Not hiring a real estate agent
Some folks think that by not hiring a real estate agent they can save some money. Unfortunately, the sheer amount of time and effort, along with the complexity of the real estate business, often makes working without an agent an incredible headache. Do yourself a favor and hire a real estate agent.

No inspection
You need an inspection of your home if you plan to put it on the market. The inspector is going to be able to make sure any and all improvements you've made are up to snuff, and also will be able to alert you to any repairs you need to make. If you don't hire an inspector, but the buyer does and repairs are necessary, you're going to look bad. Real bad.

Suppose there are some issues with the home that need to be addressed. Perhaps the plumbing needs some work and the roof isn't in the greatest condition. If you know that work needs to be done on the home, and you don't intend to do it yourself, you absolutely must inform prospective buyers of the issues. Sometimes, a buyer will insist the repairs be made before they even think of purchasing the home, while others will be ok with doing it themselves. The latter will want the price of the home to reflect the cost of the repairs, though, so be ready for that.

Showing an empty home
You absolutely want your home to be sparkling clean and clutter-free when you show it to prospective buyers. Some folks, though, take this to mean that they need to have the place completely emptied out to do so – which isn't the case. Remove all personal items like picture frames, book shelves, end tables, etc. but leave some of the bigger stuff like the living room couch, beds, a lamp or two, etc. When a house is cleared of personal items and clutter, but still contains some furniture, it will allow prospective buyers to see the potential of the space. Doing so will allow them to fill in the blanks with their own items or ideas. Showing them a completely empty home has less of an effect and doesn't typically lead to the best offers.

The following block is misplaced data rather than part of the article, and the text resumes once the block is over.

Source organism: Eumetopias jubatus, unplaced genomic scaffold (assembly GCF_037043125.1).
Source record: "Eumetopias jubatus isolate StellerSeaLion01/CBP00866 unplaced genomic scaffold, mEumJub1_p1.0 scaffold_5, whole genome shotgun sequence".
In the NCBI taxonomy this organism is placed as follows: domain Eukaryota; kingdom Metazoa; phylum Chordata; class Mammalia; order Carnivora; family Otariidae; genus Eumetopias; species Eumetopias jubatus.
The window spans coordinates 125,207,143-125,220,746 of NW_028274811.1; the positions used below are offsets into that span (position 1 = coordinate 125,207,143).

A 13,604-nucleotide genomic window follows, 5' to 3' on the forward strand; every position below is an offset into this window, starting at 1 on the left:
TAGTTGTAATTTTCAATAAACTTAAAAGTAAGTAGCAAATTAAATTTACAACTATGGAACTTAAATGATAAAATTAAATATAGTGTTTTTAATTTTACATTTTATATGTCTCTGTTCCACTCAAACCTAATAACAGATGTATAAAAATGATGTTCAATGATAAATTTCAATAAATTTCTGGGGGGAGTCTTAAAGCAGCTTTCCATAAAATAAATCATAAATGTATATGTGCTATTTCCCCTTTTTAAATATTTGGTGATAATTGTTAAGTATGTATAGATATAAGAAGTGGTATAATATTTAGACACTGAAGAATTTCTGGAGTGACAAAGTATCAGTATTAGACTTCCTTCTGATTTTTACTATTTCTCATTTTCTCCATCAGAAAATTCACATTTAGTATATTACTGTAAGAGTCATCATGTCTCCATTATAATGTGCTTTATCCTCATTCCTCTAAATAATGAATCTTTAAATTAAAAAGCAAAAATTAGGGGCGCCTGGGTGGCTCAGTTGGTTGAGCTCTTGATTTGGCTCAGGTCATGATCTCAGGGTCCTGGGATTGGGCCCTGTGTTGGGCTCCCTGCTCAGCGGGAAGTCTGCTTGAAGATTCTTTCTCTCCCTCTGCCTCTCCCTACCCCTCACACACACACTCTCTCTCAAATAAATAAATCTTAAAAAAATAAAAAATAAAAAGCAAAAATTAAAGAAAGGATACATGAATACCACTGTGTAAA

The appraisal process: How does it work?

Bridget Alves - Monday, May 16, 2016

When you want to set the asking price for your home you can either have the bank appraise it, have your real estate agent help you, or both. Regardless, arriving at an accurate price is absolutely vital. Too high and you'll easily price yourself out of the market, too low and you'll get less than you could have. Your real estate agent can provide you with a comparative market analysis that will provide you with very accurate information in regards as to where you should price your home. However, if you want something a little more in-depth, an appraisal couldn't hurt as well.

The first step in getting your home appraised is – finding an appraiser! An appraiser isn't necessarily going to be a know-it-all home-pricing guru, but they are trained analysts that will collect a variety of data on the home and be able to put it all together and arrive at the home's value.

The appraiser's visit can take anywhere from 30-minutes to a couple hours, depending on the size of the home and which – if any – issues they encounter during the appraisal process. They'll record the floor plan, record any improvements made to the home, measure the outside of the home, and will probably ask some questions. Then, they will utilize statistics that can be found in public records and listing services to find similar homes to yours that have recently closed.